The Apostle was compelled to write these things to the Ephesians because the enemy had sown tares among them and many other believers, and also among the Corinthians, on account of the various gifts which they had received; that is, some he led into arrogance, some into envy, others into dissension, still others into grief and despondency.  He wrote with more exactness concerning these things to the Corinthians, for there to a greater extent these aforesaid passions of envy, discord, despondency, and haughtiness had become predominant.  For this reason, in order that he might accommodate all, the divine Paul, according to his apostolic understanding, said there that the distribution of grace is given according to the faith of each individual, but here according to the measure of the gift of Christ, so that he might not grieve those who were not deemed worthy of great gifts.

So then, if we wish to acquire and partake of the grace of the All-Holy Spirit, which is given by Christ our Head, we must be united among ourselves as the members of the body are.  For there are two ways in which we divide ourselves from the spiritual body of the Church: the first is when love towards one another grows cold, the second is when we treat one another in an unbecoming manner; because by these two ways we sever ourselves from the entire body of the Church.

What is the proper recompense due to those wretches who have been appointed by God to correct and bring peace to others and who, instead of this, themselves divide and confuse them?  Nothing is able to divide the Church as can the love of power: And nothing provokes God as does a Church that is divided.  Even if certain individuals succeed in accomplishing 10,000 good things. yet if they are guilty of dividing the Christians — be they many or few — they shall not suffer lesser punishments than those who sever and cut off the members of the physical body.  A certain holy man once said something fearful concerning those who scandalize and bring confusion into the Church of Christ.  He said that not even martyrdom would blot out their sin.  For how is it possible for one who spills his blood for the sake of God’s glory and sacrifices his life for the love of God’s Name, to be also responsible for bringing turmoil into the Church of Christ and among his Christian brethren, for whom Christ sacrificed His life?  Let us hearken to what the Apostle Paul says concerning this fearful sin: “I am not worthy to be called an apostle, for I persecuted the Church of Christ.”

The harm which is brought upon the Church of Christ by impious enemies and heretics is not as harmful and ruinous as the harm which is done by brethren of the same faith.  For the injury caused by enemies is actually a cause of great splendor for the Church of Christ, but that which comes from those of the same faith is a cause of shame for the Church, which becomes like one persecuted and warred against by her own children.  For when enemies behold those who have been spiritually born and nourished by the Church and who have communicated her ineffable Mysteries, undergoing a sudden change and conducting themselves inimically towards their own mother, of course they will conclude that there is great error in our Faith.  When some have contrary teachings, and they believe and preach them, we must in no wise associate with them.  But when we believe the same teachings, and yet we are severed from the fullness of the Church and we cut off others, we manifestly show the aim of accursed vanity and love of power.  Because of this same wickedness of the love of power, the earth was rent asunder and swallowed up Korah, Dathan, and Abiron (Num. 16:31-33).  For this very same reason, a most fearful punishment is prepared for those who scandalize and bring turmoil into the Church, even though by God’s unfathomable longsuffering they do not receive here the due punishment for their love of power.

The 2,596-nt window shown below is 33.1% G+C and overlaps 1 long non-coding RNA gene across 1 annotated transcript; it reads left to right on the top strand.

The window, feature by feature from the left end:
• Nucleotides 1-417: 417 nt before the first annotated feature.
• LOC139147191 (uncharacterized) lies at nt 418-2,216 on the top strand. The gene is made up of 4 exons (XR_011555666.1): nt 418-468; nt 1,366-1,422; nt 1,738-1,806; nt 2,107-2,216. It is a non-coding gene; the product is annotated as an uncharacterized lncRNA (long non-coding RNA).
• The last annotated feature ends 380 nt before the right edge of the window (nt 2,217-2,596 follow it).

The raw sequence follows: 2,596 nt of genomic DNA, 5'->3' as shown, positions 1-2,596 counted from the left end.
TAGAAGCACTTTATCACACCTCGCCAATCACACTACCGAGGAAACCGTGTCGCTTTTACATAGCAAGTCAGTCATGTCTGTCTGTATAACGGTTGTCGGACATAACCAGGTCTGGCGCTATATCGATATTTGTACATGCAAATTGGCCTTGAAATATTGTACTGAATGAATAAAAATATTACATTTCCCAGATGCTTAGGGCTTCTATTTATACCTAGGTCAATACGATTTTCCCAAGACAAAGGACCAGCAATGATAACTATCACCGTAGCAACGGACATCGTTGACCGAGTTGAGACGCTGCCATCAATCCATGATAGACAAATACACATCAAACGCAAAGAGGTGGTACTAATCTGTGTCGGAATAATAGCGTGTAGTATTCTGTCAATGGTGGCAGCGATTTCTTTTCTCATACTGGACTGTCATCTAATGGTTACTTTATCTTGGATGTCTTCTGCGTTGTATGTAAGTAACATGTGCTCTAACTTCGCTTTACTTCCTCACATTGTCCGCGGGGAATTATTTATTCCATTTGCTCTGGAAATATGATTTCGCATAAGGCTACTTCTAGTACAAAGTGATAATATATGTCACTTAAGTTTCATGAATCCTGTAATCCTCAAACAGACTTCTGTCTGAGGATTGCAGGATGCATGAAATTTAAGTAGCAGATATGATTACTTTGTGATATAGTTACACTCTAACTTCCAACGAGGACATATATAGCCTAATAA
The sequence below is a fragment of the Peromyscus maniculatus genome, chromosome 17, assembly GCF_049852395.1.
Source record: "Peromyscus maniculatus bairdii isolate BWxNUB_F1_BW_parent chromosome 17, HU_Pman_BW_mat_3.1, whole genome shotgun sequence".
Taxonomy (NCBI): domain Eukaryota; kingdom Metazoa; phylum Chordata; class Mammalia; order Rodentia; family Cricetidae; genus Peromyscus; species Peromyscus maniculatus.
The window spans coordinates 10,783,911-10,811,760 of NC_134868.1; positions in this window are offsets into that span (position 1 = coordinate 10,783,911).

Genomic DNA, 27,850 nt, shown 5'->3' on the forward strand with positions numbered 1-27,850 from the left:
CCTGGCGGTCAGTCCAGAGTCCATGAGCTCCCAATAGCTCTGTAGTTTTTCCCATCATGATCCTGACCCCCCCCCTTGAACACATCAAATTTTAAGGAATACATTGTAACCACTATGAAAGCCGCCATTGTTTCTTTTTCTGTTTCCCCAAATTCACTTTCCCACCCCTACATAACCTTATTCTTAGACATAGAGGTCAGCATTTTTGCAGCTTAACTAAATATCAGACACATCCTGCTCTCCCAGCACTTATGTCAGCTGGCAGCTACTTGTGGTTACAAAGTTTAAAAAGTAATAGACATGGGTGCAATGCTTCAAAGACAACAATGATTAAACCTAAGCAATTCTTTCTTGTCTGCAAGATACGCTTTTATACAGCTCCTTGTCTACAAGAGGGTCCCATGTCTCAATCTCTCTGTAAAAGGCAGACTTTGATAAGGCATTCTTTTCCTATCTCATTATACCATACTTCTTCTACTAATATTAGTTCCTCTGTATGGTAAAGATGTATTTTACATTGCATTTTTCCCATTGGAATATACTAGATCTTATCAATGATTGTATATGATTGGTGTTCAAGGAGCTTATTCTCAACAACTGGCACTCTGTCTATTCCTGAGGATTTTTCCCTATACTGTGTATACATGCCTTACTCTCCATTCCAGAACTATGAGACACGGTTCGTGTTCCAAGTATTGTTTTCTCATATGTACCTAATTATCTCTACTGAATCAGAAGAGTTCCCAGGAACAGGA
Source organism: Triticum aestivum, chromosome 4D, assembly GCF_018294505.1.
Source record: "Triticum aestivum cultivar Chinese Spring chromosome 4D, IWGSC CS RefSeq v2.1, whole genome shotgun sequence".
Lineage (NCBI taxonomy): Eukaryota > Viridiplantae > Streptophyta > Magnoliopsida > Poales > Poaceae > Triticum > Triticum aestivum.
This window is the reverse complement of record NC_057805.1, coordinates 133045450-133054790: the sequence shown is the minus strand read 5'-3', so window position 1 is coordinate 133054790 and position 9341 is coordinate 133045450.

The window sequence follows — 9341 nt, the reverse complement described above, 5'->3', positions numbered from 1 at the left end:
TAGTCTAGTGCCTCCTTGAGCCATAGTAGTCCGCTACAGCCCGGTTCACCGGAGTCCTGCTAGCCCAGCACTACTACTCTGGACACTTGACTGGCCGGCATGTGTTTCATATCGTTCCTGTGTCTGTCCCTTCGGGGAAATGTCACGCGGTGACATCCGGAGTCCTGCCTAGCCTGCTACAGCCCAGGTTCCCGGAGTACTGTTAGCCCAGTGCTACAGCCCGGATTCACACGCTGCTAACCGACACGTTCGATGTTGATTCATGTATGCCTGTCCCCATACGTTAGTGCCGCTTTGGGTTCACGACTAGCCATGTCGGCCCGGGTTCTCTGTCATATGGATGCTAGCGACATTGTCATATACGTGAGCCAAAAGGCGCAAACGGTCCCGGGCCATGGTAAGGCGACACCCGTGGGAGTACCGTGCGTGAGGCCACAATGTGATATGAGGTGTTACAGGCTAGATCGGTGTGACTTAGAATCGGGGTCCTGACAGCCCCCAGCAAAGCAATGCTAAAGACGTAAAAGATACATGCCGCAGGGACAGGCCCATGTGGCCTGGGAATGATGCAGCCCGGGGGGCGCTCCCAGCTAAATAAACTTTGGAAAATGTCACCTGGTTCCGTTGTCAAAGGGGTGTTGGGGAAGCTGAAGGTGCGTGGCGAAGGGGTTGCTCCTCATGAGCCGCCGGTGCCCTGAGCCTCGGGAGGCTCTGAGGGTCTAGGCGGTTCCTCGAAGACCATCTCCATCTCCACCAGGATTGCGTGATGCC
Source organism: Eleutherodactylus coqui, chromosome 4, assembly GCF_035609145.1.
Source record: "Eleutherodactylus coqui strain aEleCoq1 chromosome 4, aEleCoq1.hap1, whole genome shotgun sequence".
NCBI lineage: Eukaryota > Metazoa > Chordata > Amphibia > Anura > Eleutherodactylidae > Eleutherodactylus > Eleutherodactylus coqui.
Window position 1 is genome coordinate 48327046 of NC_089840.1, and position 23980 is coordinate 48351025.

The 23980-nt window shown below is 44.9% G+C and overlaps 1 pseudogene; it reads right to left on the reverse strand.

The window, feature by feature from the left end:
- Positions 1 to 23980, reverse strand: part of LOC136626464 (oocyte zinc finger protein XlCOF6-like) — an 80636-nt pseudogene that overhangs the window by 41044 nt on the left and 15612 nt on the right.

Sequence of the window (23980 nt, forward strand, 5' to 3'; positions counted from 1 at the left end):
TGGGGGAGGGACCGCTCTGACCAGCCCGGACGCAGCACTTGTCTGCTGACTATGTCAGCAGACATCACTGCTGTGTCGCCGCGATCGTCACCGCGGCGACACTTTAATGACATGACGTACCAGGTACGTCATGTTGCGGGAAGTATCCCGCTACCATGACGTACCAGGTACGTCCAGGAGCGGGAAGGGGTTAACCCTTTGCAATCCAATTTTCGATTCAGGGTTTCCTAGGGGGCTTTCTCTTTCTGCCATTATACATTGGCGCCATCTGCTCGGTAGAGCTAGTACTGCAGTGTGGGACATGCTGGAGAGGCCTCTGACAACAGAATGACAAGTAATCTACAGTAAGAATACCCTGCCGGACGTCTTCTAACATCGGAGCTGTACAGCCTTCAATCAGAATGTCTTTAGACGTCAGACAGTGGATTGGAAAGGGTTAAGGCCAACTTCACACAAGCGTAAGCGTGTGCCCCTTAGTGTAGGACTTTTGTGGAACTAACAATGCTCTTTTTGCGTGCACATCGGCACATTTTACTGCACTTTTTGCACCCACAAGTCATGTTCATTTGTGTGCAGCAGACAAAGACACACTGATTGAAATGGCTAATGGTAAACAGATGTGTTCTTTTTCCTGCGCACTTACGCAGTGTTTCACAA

Such, indeed, are all those who teach heresy, who through love of power disturb the fullness of the One, Holy, Catholic, and Apostolic Church of Christ.  Let us neither say nor think that they also believe in one Lord, have one Baptism, and confess the one Faith.  If their opinions are correct, then by necessity our own must be incorrect.  But if our own doctrines are upheld and believed and given credence and confessed by all as being good, true, correct, and unadulterated, manifestly then, the so-called sacraments of all heretics are evil, bereft of divine grace, abominable, and loathsome, and the grace of ordination and the priesthood by which these sacraments are performed has vanished and departed from them.  And when there is no priesthood, all the rest are dead and bereft of spiritual grace.  We say these things, beloved, lest anyone — either man or woman — be misled by the heterodox regarding their apparent sacraments and their so-called Christianity. Rather, let each one stand firmly in the blameless and true Faith of Christ, especially that we may draw to ourselves those who have been led astray and unite them as though they were our own members to the one Head, Christ, to Whom be glory and dominion unto the ages of ages.  Amen.

Translated from An Explanation of the Apostolic Lections, Thessalonica, 1984 (in Greek).